As a surrogate, you’ve already been through a pregnancy of your own, and probably remember some the dietary changes that are necessary. There are the obvious basics, like nixing alcohol and cutting out (or at least reducing) caffeine, but then there are the not-so-obvious ones. Some foods are usually healthy and safe, but they have special risks when you’re pregnant. These are three such foods to steer clear of as a surrogate, so can avoid the unexpected dangers they pose.
- Raw Meat, Seafood, or Eggs
Most women won’t pick up a raw steak and try to eat it, but sometimes these uncooked foods wind up in dishes you might not anticipate. For instance, raw eggs are often used in hollandaise sauce, Caesar dressing, homemade mayonnaise or ice cream, and even in tiramisu. While restaurants and food companies tend to use pasteurized eggs, which are safe, it’s good to be aware so you can ask before you eat. Sushi is out for the time being too, and you should also make sure that any seafood or meat you eat is thoroughly cooked.
The biggest concern with these is salmonella though shellfish may additionally be contaminated with vibrio vulnificus. Most people who ingest these bacteria simply suffer from diarrhea and dehydration, but even those symptoms can pose serious risks during pregnancy. The bacteria can also spread into the blood and lead to severe conditions like meningitis, which causes brain and spinal cord swelling. Once a gestational surrogate has salmonella on board, the baby may be exposed to it as well.
- Deli Meat and Hot Dogs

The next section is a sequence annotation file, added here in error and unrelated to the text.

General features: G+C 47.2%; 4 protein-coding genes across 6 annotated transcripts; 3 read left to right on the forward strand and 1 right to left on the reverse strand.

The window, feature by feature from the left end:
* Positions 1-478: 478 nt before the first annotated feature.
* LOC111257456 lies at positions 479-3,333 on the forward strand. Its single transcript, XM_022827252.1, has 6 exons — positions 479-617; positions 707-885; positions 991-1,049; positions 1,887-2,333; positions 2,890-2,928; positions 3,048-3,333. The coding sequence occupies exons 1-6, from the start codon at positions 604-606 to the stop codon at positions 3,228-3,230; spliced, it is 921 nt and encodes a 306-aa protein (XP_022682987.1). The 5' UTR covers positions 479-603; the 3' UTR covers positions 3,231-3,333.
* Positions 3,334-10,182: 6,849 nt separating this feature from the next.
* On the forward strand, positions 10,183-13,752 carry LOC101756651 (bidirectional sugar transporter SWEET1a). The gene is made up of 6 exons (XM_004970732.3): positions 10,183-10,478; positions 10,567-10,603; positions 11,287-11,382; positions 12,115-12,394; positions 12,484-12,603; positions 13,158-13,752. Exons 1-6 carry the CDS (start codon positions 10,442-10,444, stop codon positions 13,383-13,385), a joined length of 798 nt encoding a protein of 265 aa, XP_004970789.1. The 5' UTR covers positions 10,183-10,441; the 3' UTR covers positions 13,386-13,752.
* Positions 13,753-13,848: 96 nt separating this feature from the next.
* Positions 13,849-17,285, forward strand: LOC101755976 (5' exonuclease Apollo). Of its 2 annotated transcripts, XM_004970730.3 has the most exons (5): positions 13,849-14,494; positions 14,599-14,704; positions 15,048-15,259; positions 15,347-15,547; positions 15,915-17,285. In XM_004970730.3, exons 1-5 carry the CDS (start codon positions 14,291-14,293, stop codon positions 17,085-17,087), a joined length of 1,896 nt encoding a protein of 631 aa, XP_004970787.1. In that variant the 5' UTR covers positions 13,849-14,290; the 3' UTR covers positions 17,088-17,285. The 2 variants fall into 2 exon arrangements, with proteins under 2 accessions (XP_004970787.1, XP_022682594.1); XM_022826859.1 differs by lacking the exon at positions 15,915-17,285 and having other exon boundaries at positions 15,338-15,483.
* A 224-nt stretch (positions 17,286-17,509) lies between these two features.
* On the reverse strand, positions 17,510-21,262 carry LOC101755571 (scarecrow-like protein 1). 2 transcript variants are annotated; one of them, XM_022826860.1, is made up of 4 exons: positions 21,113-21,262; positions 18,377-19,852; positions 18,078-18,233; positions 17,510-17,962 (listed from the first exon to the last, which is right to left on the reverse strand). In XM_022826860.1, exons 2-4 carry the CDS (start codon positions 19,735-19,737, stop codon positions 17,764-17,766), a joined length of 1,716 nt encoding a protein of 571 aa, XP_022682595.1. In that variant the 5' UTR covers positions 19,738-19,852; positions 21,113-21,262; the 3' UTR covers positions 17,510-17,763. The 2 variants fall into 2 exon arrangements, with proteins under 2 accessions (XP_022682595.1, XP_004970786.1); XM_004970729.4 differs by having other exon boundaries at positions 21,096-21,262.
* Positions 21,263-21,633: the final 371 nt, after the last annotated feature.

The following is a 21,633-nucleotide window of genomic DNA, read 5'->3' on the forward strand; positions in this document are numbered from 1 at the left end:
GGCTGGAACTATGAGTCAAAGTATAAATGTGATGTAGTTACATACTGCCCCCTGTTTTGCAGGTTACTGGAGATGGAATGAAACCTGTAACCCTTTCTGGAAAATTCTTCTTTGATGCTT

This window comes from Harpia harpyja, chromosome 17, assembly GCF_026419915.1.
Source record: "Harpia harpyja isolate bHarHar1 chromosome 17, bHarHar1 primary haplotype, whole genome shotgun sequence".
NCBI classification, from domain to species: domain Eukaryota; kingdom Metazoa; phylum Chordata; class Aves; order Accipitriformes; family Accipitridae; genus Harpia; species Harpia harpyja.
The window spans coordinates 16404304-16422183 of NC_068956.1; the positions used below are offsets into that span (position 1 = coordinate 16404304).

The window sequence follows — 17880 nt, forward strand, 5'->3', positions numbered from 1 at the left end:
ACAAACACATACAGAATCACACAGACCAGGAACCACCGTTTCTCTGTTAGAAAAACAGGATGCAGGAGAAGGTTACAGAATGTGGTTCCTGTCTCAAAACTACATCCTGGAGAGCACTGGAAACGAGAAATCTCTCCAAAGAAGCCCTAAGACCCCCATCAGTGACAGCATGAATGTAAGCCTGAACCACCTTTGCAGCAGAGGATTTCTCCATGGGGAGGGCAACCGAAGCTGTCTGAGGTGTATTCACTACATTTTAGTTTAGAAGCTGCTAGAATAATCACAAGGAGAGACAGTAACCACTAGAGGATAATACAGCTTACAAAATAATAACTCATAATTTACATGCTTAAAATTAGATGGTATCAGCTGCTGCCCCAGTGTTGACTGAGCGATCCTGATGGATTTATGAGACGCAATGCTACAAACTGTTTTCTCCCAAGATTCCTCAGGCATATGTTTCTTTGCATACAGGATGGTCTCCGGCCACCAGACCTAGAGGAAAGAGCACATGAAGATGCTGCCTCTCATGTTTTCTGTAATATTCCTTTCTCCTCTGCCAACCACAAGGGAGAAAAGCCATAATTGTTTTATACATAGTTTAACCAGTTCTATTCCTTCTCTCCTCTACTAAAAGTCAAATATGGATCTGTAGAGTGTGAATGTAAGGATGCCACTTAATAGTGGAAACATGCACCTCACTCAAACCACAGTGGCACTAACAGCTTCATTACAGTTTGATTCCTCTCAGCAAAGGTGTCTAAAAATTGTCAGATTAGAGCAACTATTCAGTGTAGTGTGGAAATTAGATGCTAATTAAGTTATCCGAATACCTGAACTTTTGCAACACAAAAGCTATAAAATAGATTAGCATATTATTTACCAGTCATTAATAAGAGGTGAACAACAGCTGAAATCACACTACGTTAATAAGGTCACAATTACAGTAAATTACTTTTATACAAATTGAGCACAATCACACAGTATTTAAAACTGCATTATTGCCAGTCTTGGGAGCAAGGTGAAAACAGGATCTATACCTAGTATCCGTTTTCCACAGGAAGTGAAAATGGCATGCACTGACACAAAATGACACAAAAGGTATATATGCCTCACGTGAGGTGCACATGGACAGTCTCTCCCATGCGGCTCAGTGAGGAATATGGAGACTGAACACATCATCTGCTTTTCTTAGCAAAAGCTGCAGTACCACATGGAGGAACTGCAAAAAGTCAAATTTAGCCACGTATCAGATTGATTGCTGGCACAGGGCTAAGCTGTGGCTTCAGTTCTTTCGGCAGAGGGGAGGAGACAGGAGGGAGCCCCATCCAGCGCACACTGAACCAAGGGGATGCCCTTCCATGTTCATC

Hot dogs, cold cuts, and other deli meats, whether prepared for sandwiches or served alone, pose risk as well. This includes whole cuts, sectioned, and processed varieties.
Even though a turkey sandwich may seem healthy and wholesome, deli meat has the potential to be contaminated with listeria. It’s normally killed when meat is cooked or pasteurized, and some companies now spray their products with something that kills listeria before packaging. Even still, it’s really not worth the risk if you’re unsure how the meat was handled. The bacteria can cause an infection, which produces flu-like symptoms as much as 30 days after exposure. Although rare, listeriosis has the potential to be deadly, to both the surrogate and the baby she’s carrying.
- Soft Serve Ice Cream
Ice cream is a favorite among most pregnant women, and it’s generally safe to eat in moderation. It’s typically made with pasteurized milk, so the store-bought kind that comes in cartons should get your doctor’s seal of approval. Soft serve ice cream, itself, is usually safe, too. However, when the equipment used to serve it up isn’t properly cleaned, listeria can grow. It’s doubtful you’ll find an ice cream shop that will actually admit when they don’t disinfect their machines daily, so skip the soft serve and opt for the traditional variety of ice cream when a craving calls.
As a surrogate, you should also be careful about cross-contamination. Avoid foods that may have come in contact with the items on this list, just to be safe. You should also take care to avoid eating in establishments that may not handle food in a way that prevents bacteria from transferring. The good news is that serious complications from listeria and salmonella are rare. If you do your best to avoid these three foods, the likelihood of having an issue is very slim.